Once upon a time, I briefly decided that I was going to be the sort of person who Made Shit and Sewed Things; who made her own cloth diapers and Halloween costumes and pillowcases and tote bags. The sort of person who owned a proper sewing machine.
I never, ever became that person, alas. But I do technically own a sewing machine.
I grew up in a house that had an entire dedicated Sewing Room, with a closet full of Butterick and McCall's patterns and an old Singer workhorse machine. I loved sewing doll clothes and tiny dollhouse bedding and pillows and whatever else I could patch together using my mom's fabric scraps. I was not a complete sewing n00b, is my point, so my dreamy dream of handmade domesticity wasn't that out of the realm of possibility.
But when faced with the modern computerized nightmare of my own machine (a Brother CS 6000i), you'd think I'd never touched a sewing machine in my entire life. I could never thread it properly. It constantly beeped error messages at me. On the rare occasion I actually got it to stitch something, I was so thoroughly terrified of it and exhausted by all the setup and trial-and-error that it didn't seem remotely worth the trouble. HAND SEWING 4 LIFE.
It's been sitting untouched on a closet shelf for years, a secret shame I've occasionally thought about selling before stubbornly decided that no, some day, one day, I will stop letting that bitch intimidate me. Some day, one day, I will learn how to thread that stupid machine and I will Sew A Thing.
This weekend, I learned how to thread my sewing machine. And I sewed A Thing.
This was definitely not the first sewing project I had in mind, but here we are.
(I also cut my own hair, because desperate dead-and-split-end times.)
This was more of a hack than a proper sewing project -- I used a cotton headband/headscarf thing that I bought off Etsy many years ago (similar to this or this). It never cooperated with the shape of my skull and the elastic never stayed put and would slide up the back of my head before eventually popping off completely. But the fabric was so pretty and there was enough it that I figured I'd maybe get around to remaking it into something more like this.
(Yeah right, get in LINE, headband project.)
But after I pulled it out of my fabric scraps, I slid it over my face and found that...huh. The elastic holds it perfectly in place at that angle, and there was more than enough to almost completely double it over in the front and I could just tighten up the sides and maybe insert some kind of liner to give it an extra layer and ANYWAY, that's what I did.
(I also made one out of an old nursing cover, and am now making the more common style pattern for Jason out of an Acceptable Man Fabric. The sewing machine is now officially MY bitch and doesn't intimidate me in the slightest, even after that one time I forgot to replace the bobbin cover and everything went BZZZZZZTTTTTKDFHDKJLDLDLFH for a few seconds.)
And on the far-out chance that you! Too! Have a big-ass headband like this, I used my sewing machine Out Of Principle but it could definitely be hand sewn, or made with hem tape and safety pins. I made disposable inner liners for it from a vacuum cleaner bag*. The vacuum bag liner could be swapped for another layer of any tight-weave cotton material; I just liked the idea and had extra bags on hand. (Thank you, Robot Vacuum.) I'm probably going to hand-stitch a pipe cleaner under the top fold and add a non-sewn-in fabric barrier between the bag and my skin when I actually need to wear this.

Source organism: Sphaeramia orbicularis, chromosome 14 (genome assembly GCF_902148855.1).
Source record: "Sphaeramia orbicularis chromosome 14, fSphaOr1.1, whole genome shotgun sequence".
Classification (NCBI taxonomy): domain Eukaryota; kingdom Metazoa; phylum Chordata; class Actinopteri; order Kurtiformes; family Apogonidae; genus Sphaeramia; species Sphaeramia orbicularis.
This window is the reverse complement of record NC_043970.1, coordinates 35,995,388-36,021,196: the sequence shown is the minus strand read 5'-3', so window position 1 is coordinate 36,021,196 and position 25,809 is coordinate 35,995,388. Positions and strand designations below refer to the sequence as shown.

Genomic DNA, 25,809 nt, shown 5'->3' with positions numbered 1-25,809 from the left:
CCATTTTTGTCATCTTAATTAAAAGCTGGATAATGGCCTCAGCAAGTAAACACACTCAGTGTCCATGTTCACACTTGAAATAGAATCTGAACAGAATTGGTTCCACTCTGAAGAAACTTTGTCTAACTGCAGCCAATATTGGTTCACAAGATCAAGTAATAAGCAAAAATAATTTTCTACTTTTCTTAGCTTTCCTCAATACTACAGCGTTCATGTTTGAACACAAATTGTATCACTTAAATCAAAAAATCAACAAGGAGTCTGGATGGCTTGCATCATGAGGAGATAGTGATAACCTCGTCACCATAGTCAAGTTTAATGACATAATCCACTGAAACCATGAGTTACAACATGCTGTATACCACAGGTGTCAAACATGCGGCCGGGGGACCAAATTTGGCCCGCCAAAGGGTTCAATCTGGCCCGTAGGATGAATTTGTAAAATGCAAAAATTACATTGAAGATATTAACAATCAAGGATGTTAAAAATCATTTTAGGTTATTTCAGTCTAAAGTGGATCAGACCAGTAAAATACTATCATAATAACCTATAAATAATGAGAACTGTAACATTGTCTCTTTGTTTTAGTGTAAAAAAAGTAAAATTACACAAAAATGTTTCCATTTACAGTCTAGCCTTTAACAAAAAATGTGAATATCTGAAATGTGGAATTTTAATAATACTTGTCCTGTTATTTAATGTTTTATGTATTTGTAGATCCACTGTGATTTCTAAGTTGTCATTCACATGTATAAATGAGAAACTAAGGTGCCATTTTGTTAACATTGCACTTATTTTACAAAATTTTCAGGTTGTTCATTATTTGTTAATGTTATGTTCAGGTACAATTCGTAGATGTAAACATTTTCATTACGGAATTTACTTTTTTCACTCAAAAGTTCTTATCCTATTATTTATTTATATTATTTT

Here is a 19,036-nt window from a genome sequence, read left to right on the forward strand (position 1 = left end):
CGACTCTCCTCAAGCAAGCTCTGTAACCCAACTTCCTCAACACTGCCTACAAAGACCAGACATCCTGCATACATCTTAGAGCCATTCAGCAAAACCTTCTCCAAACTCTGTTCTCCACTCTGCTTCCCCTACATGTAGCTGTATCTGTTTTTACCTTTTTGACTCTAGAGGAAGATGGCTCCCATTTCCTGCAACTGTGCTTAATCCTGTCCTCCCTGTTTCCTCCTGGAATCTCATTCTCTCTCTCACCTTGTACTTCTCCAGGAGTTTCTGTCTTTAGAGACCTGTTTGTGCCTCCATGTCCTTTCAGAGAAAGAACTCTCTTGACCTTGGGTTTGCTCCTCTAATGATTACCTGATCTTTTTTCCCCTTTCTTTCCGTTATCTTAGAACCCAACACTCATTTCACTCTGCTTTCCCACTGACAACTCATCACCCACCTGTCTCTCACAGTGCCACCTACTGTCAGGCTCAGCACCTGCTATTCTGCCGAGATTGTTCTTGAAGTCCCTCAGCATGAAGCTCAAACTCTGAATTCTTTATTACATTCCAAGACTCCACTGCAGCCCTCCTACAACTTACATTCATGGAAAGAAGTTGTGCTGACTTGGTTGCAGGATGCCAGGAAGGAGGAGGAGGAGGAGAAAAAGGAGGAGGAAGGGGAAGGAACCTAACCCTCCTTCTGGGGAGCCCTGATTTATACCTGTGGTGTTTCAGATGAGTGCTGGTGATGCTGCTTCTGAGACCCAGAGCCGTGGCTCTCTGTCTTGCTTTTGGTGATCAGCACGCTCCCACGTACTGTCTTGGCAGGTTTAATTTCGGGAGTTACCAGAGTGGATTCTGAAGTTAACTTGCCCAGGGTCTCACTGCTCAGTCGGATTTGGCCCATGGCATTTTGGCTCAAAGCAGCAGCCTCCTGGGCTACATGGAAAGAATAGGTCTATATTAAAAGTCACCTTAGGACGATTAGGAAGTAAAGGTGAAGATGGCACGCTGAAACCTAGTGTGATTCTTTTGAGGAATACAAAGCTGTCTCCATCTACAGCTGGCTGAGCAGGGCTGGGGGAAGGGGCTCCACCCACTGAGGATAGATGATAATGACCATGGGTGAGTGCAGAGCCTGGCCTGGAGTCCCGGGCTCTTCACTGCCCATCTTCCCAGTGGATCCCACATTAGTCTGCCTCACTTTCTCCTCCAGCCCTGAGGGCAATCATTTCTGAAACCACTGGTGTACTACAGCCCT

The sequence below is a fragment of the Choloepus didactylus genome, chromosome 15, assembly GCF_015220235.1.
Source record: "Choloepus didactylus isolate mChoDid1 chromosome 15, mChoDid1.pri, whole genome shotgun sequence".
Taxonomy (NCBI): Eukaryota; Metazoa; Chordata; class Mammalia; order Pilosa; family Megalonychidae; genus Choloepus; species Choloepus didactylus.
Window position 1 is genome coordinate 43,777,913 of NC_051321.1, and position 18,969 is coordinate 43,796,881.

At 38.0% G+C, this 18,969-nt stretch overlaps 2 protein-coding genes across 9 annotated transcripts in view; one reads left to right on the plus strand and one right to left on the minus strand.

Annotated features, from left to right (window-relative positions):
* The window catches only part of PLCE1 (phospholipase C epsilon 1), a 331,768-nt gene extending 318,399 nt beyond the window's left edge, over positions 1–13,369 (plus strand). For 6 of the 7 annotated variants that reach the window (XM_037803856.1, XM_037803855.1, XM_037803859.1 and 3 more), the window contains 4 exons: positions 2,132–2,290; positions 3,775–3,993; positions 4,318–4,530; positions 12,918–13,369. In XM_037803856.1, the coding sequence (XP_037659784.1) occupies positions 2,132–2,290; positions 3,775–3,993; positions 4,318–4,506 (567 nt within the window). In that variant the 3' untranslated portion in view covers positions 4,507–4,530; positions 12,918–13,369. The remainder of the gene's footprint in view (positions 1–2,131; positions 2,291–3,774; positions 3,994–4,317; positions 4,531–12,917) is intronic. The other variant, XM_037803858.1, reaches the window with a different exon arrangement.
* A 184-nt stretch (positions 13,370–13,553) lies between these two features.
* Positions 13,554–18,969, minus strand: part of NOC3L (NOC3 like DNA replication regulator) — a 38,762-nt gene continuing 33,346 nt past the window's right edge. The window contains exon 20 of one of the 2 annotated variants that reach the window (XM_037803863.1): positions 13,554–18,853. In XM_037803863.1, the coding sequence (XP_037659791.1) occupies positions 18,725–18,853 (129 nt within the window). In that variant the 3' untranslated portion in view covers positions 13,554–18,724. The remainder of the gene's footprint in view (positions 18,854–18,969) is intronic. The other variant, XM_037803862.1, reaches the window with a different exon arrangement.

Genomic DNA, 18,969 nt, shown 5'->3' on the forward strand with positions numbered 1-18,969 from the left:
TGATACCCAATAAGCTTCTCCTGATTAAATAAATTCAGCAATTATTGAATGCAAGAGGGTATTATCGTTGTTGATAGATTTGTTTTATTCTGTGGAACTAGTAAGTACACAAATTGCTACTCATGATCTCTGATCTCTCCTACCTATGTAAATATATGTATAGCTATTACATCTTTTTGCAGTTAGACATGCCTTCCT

(I'm the family's designated Essential Chore Runner since it's more likely I'll have unavoidable time out in public during the federal job onboarding process. So I made this basically to have something to wear to the pharmacy in a few days for our medication refills. It's important to have things to look forward to!)
(Oh,and this isn't a HEPA bag, but if you're making masks for frontline health workers that would be ideal. IF YOU ALREADY HAVE HEPA BAGS. DON'T HOARD. OR MAYBE NOT! FABRIC MASKS ARE FINE FOR THE REST OF US. EVERYBODY IS YELLING AT EVERYBODY ELSE ABOUT MASKS AND NOW I DON'T EVEN KNOW WHAT I'M YELLING ABOUT. AM BLOGGER NOT DOCTOR.)
HOW TO MAKE A DIY FACE MASK OUT OF A BIG-ASS HEADBAND
1) Put the headband on like a mask and fold the top and bottom to cover your face as needed. I made the fold along the bottom bigger to hold the liner in place. Carefully mark the folds with pins.
2) Play with the side pleats/gathers to make sure the front fabric is as tight and snug against your face as possible. Pin to mark any additional adjustments you need.
3) Practice taking the mask off and putting it back on using ONLY THE ELASTIC PART in the back or sides. Touching any part of the front of the mask basically defeats the purpose and you'll need to wash it. So take your time with the pinning steps until you can slide it over your face and have it naturally end up where it needs to be without needing to yank on the front. (And obviously watch out for the pins. Keep the pointy bits on the outside!)
4) Sew the top and bottom folds as close to the edge as possible. Leave any and all extra fabric on the inside of the mask. (Iron-on hem tape would work here as well.)
5) Sew the side pleats/gathers together or tighter as needed. I sewed a straight vertical line over all of them a few inches from the elastic on both sides to make it snug.
6) Trace the final shape on a piece of paper to create a pattern for the vacuum bag liners.
8) Stay the fuck home anyway.
*So after watching a ton of DIY tutorials over the weekend with vacuum bags, I am now aware that there's some debate and confusion about the safety of it, particularly HEPA filter material that may contain fiberglass. WONDERFUL. I am 99.9% sure these *basic non-HEPA) Oreck bags are just fancy paper but I could be wrong! So might just scrap that part and sew in a couple layers of old dishtowel instead. Stay safe and sane, everybody.